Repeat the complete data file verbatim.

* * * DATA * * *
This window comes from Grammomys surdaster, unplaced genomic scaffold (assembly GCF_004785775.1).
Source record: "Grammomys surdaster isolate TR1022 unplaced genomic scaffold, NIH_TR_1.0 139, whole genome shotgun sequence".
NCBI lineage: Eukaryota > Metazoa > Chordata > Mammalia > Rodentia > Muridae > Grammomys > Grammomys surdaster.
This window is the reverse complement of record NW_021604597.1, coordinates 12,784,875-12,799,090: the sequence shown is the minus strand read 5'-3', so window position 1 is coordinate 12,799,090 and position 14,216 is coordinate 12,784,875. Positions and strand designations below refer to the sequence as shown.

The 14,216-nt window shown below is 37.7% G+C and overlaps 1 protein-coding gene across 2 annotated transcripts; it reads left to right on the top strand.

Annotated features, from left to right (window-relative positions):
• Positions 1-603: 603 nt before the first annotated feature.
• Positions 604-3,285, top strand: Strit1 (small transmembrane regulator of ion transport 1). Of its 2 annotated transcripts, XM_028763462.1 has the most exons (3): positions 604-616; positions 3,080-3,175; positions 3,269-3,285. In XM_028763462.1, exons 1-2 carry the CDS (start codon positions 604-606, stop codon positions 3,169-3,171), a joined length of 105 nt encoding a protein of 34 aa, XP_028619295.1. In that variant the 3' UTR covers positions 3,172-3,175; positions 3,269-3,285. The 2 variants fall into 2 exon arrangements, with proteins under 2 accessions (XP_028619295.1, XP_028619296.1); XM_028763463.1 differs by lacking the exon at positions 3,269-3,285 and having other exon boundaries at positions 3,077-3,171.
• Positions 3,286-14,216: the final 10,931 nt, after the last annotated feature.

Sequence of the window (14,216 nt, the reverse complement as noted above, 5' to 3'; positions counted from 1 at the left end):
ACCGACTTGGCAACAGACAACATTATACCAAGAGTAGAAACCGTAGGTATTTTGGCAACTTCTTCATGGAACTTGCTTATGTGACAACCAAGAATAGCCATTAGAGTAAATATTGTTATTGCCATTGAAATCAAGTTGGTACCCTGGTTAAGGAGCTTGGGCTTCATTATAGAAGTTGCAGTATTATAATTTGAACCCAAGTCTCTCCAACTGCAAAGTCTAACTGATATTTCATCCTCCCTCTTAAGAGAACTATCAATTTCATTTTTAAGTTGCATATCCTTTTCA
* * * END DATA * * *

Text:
This window comes from Grammomys surdaster, unplaced genomic scaffold (assembly GCF_004785775.1).
Source record: "Grammomys surdaster isolate TR1022 unplaced genomic scaffold, NIH_TR_1.0 139, whole genome shotgun sequence".
NCBI lineage: Eukaryota > Metazoa > Chordata > Mammalia > Rodentia > Muridae > Grammomys > Grammomys surdaster.
This window is the reverse complement of record NW_021604597.1, coordinates 12,784,875-12,799,090: the sequence shown is the minus strand read 5'-3', so window position 1 is coordinate 12,799,090 and position 14,216 is coordinate 12,784,875. Positions and strand designations below refer to the sequence as shown.

The 14,216-nt window shown below is 37.7% G+C and overlaps 1 protein-coding gene across 2 annotated transcripts; it reads left to right on the top strand.

Annotated features, from left to right (window-relative positions):
• Positions 1-603: 603 nt before the first annotated feature.
• Positions 604-3,285, top strand: Strit1 (small transmembrane regulator of ion transport 1). Of its 2 annotated transcripts, XM_028763462.1 has the most exons (3): positions 604-616; positions 3,080-3,175; positions 3,269-3,285. In XM_028763462.1, exons 1-2 carry the CDS (start codon positions 604-606, stop codon positions 3,169-3,171), a joined length of 105 nt encoding a protein of 34 aa, XP_028619295.1. In that variant the 3' UTR covers positions 3,172-3,175; positions 3,269-3,285. The 2 variants fall into 2 exon arrangements, with proteins under 2 accessions (XP_028619295.1, XP_028619296.1); XM_028763463.1 differs by lacking the exon at positions 3,269-3,285 and having other exon boundaries at positions 3,077-3,171.
• Positions 3,286-14,216: the final 10,931 nt, after the last annotated feature.

Sequence of the window (14,216 nt, the reverse complement as noted above, 5' to 3'; positions counted from 1 at the left end):
ACCGACTTGGCAACAGACAACATTATACCAAGAGTAGAAACCGTAGGTATTTTGGCAACTTCTTCATGGAACTTGCTTATGTGACAACCAAGAATAGCCATTAGAGTAAATATTGTTATTGCCATTGAAATCAAGTTGGTACCCTGGTTAAGGAGCTTGGGCTTCATTATAGAAGTTGCAGTATTATAATTTGAACCCAAGTCTCTCCAACTGCAAAGTCTAACTGATATTTCATCCTCCCTCTTAAGAGAACTATCAATTTCATTTTTAAGTTGCATATCCTTTTCA